Wandering around on the opening day of this year’s Fuji Rock, I got the impression that numbers were down on previous years. Of course, anyone who has ever been stuck in the event’s seemingly never-ending lines for the portable toilets — or who’s been shut out from seeing their favorite band as the tent-like confines of Red Marquee filled to the brim — will be able to tell you that this is not necessarily a bad thing.

Indeed, overall attendance clocked in at a cumulative 111,000 — the festival’s lowest total since 2004. There was a drop of 10,000 from last year’s edition on both the Friday and the Sunday, down to 30,000 — a loss of nearly a quarter each day. Of the three days, only the Saturday came close to selling out for headliner Björk. Perhaps the “Abenomics” spending push hasn’t quite extended its influence as far as Naeba Ski Resort in Niigata Prefecture, or perhaps we can blame last week’s weather forecast.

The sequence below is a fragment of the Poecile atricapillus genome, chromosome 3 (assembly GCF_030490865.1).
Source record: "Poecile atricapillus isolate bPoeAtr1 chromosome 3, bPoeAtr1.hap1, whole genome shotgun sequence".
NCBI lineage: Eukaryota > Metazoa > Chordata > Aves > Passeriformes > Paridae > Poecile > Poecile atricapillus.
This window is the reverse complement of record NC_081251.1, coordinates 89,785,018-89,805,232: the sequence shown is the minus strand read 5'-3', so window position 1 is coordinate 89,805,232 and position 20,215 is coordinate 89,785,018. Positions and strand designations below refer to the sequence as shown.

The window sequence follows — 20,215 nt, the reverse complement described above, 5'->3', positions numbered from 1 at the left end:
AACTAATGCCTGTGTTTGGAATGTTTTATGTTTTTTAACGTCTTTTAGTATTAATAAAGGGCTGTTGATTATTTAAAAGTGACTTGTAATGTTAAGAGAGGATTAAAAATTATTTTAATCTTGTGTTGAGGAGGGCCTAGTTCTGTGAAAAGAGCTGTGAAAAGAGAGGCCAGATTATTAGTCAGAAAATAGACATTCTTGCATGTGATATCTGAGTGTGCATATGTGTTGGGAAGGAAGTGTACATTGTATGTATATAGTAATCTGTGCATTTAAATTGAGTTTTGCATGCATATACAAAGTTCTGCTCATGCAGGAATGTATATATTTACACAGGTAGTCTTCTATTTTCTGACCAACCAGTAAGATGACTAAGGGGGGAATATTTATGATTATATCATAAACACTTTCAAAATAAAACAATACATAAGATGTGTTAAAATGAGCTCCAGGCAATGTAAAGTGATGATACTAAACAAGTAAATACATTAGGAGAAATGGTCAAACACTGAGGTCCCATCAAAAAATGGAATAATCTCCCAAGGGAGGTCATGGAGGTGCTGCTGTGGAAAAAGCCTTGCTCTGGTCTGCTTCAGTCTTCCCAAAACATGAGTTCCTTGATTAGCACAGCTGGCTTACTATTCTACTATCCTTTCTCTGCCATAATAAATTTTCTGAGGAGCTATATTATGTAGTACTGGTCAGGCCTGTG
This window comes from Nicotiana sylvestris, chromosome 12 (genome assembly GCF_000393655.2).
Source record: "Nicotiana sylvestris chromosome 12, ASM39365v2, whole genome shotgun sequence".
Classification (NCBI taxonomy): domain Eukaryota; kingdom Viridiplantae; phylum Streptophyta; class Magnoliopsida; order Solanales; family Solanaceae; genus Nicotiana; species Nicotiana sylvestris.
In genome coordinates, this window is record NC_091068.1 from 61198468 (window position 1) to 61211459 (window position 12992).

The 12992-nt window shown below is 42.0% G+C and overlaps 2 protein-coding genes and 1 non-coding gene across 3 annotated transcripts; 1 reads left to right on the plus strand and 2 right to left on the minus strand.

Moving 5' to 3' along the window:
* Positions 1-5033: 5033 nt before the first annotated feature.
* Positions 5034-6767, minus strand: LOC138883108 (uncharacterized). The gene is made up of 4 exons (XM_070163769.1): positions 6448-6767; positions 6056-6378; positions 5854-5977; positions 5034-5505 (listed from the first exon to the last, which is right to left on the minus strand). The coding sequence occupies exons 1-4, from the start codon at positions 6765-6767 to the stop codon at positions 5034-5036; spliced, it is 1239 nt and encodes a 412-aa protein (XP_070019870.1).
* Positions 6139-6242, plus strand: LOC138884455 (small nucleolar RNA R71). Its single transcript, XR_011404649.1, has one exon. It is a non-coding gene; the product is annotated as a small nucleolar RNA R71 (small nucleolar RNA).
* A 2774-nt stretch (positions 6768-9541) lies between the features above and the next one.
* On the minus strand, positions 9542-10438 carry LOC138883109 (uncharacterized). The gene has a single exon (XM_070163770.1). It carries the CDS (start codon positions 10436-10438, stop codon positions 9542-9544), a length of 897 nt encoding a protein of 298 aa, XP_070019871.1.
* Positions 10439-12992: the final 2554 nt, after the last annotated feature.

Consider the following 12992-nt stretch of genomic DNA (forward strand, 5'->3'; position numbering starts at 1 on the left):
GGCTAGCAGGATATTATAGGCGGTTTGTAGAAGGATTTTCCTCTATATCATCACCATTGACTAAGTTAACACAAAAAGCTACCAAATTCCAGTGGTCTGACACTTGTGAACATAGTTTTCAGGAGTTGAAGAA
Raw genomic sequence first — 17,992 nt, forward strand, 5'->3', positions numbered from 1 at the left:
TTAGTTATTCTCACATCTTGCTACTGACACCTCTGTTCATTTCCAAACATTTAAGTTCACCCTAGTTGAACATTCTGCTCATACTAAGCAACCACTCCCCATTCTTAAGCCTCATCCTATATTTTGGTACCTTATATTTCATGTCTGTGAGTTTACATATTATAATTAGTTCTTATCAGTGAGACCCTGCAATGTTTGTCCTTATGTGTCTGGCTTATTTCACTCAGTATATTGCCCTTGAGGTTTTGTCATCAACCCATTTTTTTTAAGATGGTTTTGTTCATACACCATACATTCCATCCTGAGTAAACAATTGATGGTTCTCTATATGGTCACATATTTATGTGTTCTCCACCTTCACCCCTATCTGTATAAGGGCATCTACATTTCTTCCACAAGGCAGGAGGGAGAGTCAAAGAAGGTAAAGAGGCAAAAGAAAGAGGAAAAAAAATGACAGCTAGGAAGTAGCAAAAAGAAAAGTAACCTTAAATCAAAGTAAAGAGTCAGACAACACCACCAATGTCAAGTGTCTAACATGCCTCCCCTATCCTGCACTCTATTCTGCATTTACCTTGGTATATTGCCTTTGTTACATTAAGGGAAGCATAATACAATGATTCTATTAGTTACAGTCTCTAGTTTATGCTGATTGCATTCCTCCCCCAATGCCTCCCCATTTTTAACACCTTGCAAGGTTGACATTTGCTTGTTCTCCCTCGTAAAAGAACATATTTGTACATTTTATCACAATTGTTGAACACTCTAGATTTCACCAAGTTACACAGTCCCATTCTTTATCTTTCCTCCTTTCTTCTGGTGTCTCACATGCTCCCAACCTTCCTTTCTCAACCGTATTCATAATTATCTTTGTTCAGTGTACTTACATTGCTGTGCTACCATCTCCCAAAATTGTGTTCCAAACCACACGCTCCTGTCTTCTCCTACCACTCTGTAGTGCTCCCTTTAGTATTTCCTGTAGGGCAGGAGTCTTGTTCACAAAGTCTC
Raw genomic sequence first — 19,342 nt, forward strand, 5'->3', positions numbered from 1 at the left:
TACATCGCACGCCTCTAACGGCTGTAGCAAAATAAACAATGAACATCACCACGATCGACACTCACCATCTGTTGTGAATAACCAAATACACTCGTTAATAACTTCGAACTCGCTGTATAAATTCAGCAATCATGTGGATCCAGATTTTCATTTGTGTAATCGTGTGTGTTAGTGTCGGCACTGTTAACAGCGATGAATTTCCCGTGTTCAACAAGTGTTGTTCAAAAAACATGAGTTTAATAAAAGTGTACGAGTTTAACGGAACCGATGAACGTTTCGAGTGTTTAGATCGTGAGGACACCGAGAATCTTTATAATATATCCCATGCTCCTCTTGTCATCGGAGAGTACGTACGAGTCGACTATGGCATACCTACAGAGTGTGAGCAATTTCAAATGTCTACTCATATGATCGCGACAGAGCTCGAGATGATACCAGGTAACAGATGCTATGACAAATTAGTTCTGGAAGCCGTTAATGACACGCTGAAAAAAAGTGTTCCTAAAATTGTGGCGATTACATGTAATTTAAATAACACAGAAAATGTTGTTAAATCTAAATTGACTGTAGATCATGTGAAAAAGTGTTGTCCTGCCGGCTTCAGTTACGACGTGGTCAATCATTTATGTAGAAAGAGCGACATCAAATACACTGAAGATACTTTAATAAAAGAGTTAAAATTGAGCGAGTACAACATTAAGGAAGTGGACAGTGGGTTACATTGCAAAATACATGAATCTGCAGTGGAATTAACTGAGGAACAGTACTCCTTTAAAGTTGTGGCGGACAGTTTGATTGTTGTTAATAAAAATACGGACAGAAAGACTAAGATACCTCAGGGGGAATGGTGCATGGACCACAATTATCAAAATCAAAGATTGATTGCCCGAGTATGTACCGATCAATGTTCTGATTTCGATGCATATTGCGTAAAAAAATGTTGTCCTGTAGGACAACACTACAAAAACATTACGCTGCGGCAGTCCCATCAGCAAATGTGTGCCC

Friday headliners Nine Inch Nails kicked off their performance in the midst of torrential showers and lightning — perfect conditions for listening to the somber industrial rock that Trent Reznor excels at. In fact, it was reminiscent of Nine Inch Nails’ Summer Sonic appearance in 2009, which also featured a mood-setting thunderstorm. Coming after a four-year live hiatus, the group showed no signs of ring rust, debuting two tracks from upcoming album “Hesitation Marks” before ending with “Hurt.”

Besides the rain, it couldn’t have helped that Nine Inch Nails were playing at the same time as divisive EDM (electronic dance music) upstart Skrillex took to the White Stage, with the two acts sharing similar demographics. Those who opted for the latter would at least have had the chance to dry off — the American DJ performed on top of a giant, spiderlike robotic construction that looked as if it had crawled out from the anime “Ghost in the Shell,” complete with extravagant blasts of pyrotechnics that were likely responsible for many a singed eyebrow in the front rows. Stagflation? What stagflation?